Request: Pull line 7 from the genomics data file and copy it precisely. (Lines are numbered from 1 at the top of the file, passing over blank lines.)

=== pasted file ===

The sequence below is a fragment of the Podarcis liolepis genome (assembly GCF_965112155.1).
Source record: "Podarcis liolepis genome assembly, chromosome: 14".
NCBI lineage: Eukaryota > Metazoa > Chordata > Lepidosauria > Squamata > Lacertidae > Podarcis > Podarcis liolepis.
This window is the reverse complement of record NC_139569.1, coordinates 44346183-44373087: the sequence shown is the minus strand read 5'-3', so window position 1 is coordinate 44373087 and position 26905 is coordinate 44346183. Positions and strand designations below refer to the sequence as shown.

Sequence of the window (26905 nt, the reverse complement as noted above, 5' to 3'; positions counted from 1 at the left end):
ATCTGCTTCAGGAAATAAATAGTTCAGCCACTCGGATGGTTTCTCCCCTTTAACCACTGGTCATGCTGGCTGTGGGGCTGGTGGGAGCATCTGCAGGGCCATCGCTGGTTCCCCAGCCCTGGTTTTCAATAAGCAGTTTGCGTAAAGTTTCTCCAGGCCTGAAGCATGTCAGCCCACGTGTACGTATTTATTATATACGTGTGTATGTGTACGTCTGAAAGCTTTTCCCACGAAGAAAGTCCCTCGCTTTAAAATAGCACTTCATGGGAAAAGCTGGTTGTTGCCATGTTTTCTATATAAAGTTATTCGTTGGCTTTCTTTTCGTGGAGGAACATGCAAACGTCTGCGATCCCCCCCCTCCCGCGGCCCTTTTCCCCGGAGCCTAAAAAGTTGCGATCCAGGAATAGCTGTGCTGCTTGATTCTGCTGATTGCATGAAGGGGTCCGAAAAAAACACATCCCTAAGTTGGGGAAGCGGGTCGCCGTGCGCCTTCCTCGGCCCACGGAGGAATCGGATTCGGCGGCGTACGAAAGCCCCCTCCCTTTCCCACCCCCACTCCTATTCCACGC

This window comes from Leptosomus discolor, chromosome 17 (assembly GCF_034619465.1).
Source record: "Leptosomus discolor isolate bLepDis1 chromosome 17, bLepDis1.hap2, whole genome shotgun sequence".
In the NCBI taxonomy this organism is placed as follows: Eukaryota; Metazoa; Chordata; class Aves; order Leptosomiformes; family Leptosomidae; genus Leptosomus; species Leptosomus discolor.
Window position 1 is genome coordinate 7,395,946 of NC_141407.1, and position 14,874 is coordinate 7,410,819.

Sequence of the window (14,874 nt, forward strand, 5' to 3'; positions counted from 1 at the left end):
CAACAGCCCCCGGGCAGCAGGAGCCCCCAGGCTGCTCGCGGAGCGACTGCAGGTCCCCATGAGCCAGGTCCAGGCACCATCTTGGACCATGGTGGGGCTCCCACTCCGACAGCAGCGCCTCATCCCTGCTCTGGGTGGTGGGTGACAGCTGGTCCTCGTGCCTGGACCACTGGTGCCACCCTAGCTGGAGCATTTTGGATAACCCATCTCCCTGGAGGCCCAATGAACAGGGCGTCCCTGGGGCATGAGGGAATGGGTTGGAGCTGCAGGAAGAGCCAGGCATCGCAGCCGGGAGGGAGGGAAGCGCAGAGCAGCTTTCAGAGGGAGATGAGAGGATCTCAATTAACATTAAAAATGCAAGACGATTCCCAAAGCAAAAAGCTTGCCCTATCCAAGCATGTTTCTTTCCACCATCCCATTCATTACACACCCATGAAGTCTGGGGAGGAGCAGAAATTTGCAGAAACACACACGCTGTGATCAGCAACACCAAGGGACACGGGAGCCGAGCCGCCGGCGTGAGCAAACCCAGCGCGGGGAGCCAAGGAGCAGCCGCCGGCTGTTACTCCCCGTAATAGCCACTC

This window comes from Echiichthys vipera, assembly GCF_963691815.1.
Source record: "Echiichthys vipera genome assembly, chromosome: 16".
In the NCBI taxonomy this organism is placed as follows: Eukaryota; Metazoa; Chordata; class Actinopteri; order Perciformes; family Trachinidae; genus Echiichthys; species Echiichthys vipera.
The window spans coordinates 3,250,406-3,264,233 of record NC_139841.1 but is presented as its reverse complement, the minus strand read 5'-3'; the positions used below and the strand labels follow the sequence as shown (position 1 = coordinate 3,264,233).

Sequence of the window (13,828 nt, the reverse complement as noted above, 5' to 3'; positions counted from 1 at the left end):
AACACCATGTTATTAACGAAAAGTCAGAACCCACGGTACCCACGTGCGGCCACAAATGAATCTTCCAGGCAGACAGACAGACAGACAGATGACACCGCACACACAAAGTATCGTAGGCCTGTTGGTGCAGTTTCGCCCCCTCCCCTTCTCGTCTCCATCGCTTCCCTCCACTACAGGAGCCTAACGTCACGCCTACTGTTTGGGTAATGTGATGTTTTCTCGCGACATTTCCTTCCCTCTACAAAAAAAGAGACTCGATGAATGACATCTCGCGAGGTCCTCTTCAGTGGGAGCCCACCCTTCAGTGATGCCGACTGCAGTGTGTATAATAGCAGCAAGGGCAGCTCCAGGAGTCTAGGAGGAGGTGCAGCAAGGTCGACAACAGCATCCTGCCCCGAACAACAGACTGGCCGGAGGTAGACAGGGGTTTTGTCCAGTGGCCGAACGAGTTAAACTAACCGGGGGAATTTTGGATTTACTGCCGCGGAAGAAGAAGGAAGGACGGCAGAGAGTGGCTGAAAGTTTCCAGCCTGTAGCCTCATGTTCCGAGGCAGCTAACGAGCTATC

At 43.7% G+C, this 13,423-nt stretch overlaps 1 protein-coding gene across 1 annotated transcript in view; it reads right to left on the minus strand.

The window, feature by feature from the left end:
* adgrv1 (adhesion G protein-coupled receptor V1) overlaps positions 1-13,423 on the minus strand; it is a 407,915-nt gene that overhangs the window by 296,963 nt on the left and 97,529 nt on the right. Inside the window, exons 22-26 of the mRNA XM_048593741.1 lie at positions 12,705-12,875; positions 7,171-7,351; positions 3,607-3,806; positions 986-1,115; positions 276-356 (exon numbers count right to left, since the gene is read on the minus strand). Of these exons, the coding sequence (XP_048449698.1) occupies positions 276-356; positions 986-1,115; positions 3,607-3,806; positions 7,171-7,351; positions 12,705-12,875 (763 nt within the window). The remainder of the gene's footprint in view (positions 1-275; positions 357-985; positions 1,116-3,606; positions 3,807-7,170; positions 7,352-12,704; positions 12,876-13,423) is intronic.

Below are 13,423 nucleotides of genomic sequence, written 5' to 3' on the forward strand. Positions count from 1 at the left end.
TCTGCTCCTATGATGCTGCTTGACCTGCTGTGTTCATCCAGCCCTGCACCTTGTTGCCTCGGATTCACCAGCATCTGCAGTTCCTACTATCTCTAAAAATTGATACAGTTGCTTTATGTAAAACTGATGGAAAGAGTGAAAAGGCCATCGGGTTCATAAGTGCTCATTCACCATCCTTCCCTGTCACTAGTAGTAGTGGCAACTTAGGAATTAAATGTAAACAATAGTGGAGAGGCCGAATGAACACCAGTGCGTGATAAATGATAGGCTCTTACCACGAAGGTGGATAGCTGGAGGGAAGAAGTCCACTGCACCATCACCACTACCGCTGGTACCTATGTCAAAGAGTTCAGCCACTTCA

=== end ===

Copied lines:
This window comes from Leptosomus discolor, chromosome 17 (assembly GCF_034619465.1).